U.S. Law Swinging for Carbon Controls

Just over one year ago Carbon-Nation pondered the continued construction of conventional coal-fired power plants in the U.S. despite the availability of cleaner gasification-based technology. In Why EPA is not Mandating Cleaner Coal I laid out the legal case for EPA to mandate the use of Integrated Gasification Combined Cycle technology — something the Bush Administration has refused to do:

As the Clean Air Act stipulates that new power plants must be built using the best pollution control technology available, new coal plants dirtier than IGCCs should thus be technology-non-grata.

At the time I posited that the then-recent U.S. Supreme Court decision declaring carbon dioxide a pollutant under U.S. law might help to turn the tide. That appears to be happening. Late last month a judge in Georgia overturned a permit for a planned coal-fired power plant, linking the Supreme Court ruling and the existing Clean Air Act requirement for best available technology.

Here’s how the Pew Center on Global Climate Change, a Washington-based think tank, presented the decision in “Georgia Court Rejects Proposed Coal-Fired Plant Over GHG Emissions Concerns” :

On June 30, 2008, Judge Moore of Georgia’s Fulton County Superior Court revoked a permit for construction of a proposed 1200-megawatt coal-fired power plant in the state. Ruling in favor of the plaintiffs, Judge Moore found that the permit filed by Longleaf Energy and approved by the Georgia Environmental Protection Division failed to consider the best available pollution control technology (BACT) to mitigate harm caused by the proposed plant’s estimated annual emissions of 8-9 million tons of CO2. The defense had argued that a BACT analysis was unnecessary because CO2 is not a pollutant subject to regulation under the Clean Air Act (CAA). In rejecting the defense’s argument, Judge Moore cited the U.S. Supreme Court’s April, 2007 decision in Massachusetts v. EPA, in which the Court found that CO2 does qualify as a harmful pollutant that the United States Environmental Protection Agency must consider regulating under the CAA.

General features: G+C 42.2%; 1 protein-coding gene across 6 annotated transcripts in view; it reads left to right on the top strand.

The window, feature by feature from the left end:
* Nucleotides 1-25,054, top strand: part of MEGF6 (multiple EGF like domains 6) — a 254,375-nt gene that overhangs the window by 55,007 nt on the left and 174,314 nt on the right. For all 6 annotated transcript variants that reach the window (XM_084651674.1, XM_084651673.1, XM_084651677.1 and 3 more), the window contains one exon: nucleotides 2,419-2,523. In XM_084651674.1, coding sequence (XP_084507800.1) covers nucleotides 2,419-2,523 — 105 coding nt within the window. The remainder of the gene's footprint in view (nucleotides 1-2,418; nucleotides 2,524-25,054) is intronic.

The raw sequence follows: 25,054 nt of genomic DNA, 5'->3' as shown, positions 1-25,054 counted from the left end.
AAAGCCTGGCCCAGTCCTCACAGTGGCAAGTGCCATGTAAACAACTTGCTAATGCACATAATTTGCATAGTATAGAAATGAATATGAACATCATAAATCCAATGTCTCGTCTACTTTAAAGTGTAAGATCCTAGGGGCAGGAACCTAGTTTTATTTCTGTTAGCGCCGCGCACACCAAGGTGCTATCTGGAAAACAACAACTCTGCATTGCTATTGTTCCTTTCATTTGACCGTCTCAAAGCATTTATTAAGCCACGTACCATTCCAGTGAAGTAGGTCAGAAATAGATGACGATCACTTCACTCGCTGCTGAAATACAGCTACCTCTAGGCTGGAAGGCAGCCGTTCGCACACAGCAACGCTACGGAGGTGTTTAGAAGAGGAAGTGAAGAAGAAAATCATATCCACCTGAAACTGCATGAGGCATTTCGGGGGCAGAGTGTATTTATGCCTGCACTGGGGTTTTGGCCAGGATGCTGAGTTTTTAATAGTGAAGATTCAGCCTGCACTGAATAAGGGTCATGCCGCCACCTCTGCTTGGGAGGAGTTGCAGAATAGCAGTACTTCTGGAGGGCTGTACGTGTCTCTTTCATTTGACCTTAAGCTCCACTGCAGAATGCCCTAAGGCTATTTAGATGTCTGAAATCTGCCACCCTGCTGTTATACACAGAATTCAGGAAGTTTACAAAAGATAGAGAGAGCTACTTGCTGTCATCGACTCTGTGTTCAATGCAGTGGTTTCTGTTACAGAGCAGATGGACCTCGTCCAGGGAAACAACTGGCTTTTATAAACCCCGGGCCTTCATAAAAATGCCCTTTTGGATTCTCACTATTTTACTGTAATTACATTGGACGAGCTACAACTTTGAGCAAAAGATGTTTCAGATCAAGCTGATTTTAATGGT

The company behind the project, Longleaf Energy Associates, plans to appeal.

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